|Posted by Melissa Houston on August 30, 2012 at 3:35 PM||comments ()|
This week’s picture portrays P.T. Barnum and Commodore Nutt, a little person who gained almost as much fame as General Tom Thumb himself. Born George Washington Morrison Nutt, the Commodore first met Barnum in 1862. At the time Barnum was interested in finding a new act to replace Tom Thumb who had grown older and was not working as much as he once had. Nutt was shorter and younger than Tom Thumb and filled the position perfectly. So much so, that Barnum called on the White House within months of hiring Commodore Nutt and the little performer shook the hand of President Abraham Lincoln.
The "Photo of the Week" highlights pictures from The Barnum Museum’s collection. These pictures are posted on our website at: www.barnummuseumexhibitions.org, along with a brief description of the person, place or thing within the picture. The Photo of the Week can also be found on Facebook.
|Posted by Melissa Houston on April 16, 2012 at 1:35 PM||comments ()|
To General U.S. Grant, twice President of the United States, etc:
Thus starts a letter from PT Barnum to General Grant regarding the purchase and display of General Grant’s personal collection of relics. Written on January 12, 1885 this letter addressed Grant’s recent debt to Mr. W. H. Vanderbilt which threw him into financial “embarrassment” and poverty. Barnum wanted to offer Grant “fine income” off of the display of Grant’s war trophies and international mementos given to him during his time as President and over the course of his trip around the world.
PT Barnum had met Grant on multiple occasions and the two, from Barnum’s autobiography, seemed to enjoy a friendship. Barnum met with him after the Civil War and collected a hat from General Grant to put in his collection of famous individual’s chapeaux which the General had worn during multiple military campaigns. In his defense of the 15th Amendment speech before Congress, Barnum mentions Grant’s resolve during the Civil War. After his letter to Grant concerning his collection, Barnum writes that he visited the General soon afterwards and was “politely received”. And here at the Barnum Museum we have a copy of General Grant’s memoirs signed to Nancy Fish Barnum.
Unfortunately, as payment for his debts, all of Grant’s wealth and property went to Mr. Vanderbilt with the condition that the trophies and relics “should be lodged in some safe public place in Washington, where all could see them” after the General’s death. Barnum of course tried arguing that millions of people would regret that Barnum hadn’t showcased the historical relics in his Museum.
|Posted by Melissa Houston on January 6, 2012 at 1:35 PM||comments ()|
Pa-Ib is perhaps the Museum's oldest resident. Having been donated to the Bridgeport Scientific Society in 1896, the mummy has been on display and a part of scientific inquiry ever since. But she came here as a part of a love story...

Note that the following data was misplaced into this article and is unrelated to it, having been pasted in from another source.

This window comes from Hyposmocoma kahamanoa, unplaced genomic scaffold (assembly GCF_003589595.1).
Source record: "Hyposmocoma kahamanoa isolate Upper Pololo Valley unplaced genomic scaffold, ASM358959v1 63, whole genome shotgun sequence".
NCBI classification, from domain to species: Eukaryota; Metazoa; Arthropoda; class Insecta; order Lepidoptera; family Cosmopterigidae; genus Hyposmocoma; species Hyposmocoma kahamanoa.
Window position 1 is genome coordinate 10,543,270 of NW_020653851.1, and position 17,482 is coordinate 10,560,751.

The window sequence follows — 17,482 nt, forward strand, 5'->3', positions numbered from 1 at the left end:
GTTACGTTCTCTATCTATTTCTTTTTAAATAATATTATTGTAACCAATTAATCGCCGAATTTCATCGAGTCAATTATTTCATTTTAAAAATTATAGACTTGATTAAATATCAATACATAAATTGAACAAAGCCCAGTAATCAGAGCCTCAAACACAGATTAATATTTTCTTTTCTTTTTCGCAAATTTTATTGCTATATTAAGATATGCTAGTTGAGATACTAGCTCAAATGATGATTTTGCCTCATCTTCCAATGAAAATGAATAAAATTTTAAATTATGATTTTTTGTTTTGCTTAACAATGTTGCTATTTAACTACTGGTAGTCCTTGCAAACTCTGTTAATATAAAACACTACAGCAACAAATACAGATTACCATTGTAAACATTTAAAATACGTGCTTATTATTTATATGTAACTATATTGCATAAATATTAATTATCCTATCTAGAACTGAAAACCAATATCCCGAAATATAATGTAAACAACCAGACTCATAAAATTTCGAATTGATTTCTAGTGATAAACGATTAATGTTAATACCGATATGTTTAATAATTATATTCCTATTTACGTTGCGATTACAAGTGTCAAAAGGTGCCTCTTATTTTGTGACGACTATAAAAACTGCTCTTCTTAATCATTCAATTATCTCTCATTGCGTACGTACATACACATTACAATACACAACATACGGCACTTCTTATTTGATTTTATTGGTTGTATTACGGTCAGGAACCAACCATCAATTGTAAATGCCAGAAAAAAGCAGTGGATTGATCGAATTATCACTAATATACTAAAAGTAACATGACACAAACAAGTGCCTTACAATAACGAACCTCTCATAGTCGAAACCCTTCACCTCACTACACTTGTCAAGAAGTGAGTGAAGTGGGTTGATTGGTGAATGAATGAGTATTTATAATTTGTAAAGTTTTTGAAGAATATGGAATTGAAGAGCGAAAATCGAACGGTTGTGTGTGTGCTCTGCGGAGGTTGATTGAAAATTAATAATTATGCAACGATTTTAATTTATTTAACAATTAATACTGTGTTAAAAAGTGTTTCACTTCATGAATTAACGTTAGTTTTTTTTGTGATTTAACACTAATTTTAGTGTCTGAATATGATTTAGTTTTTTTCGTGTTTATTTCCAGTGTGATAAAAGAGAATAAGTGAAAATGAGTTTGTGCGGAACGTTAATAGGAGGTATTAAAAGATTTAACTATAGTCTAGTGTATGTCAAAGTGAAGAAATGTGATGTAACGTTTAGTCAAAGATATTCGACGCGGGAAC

In 1894, Mrs. PT Barnum, or rather Nancy Fish Barnum, was traveling for the first time since Phineas Taylor Barnum's death. Her trip to Cairo would hot have been complete without a visit to the pyramids. The Boston Journal reported that: "...She was climbing the Great Pyramid with the assistance of Arab helpers when one of the men slipped and fell. Mrs. Barnum reeled backward and toppled over to what seemed certain death, but a stranger toiling up the pyramid 10 yards below caught the endangered lady in his arms. It was the Bey." (Boston Morning News, August 9, 1895)
A quick and international romance began between Demetri Callian Bey, a man of great wealth from Constantinople, and Nancy Fish Barnum. Some papers reporting on their marriage mentioned Nancy meeting him through the American consul at the same time she received her mummy and that it was "love at first sight". Both individuals being of great wealth, the papers admitted that the marriage must have been for true love - not money.
However, after a trip to the mansion PT Barnum built for Nancy in Bridgeport, it was decided that the couple would move abroad. The reason for the move was explained in the papers like this: "[Bey] was pleased with the place and would have been contented to reside there but for the fact that a bronze statue of heroic size of the late P.T. Barnum is placed in the park directly in front of the house." (Trenton Evening Times, August 8, 1895) A bronze statue was placed at Seaside Park in honor of Barnum after his death, and Marina's front foor opened directly out to that park. Apparently they did not want to live in the shadow of the Great Showman.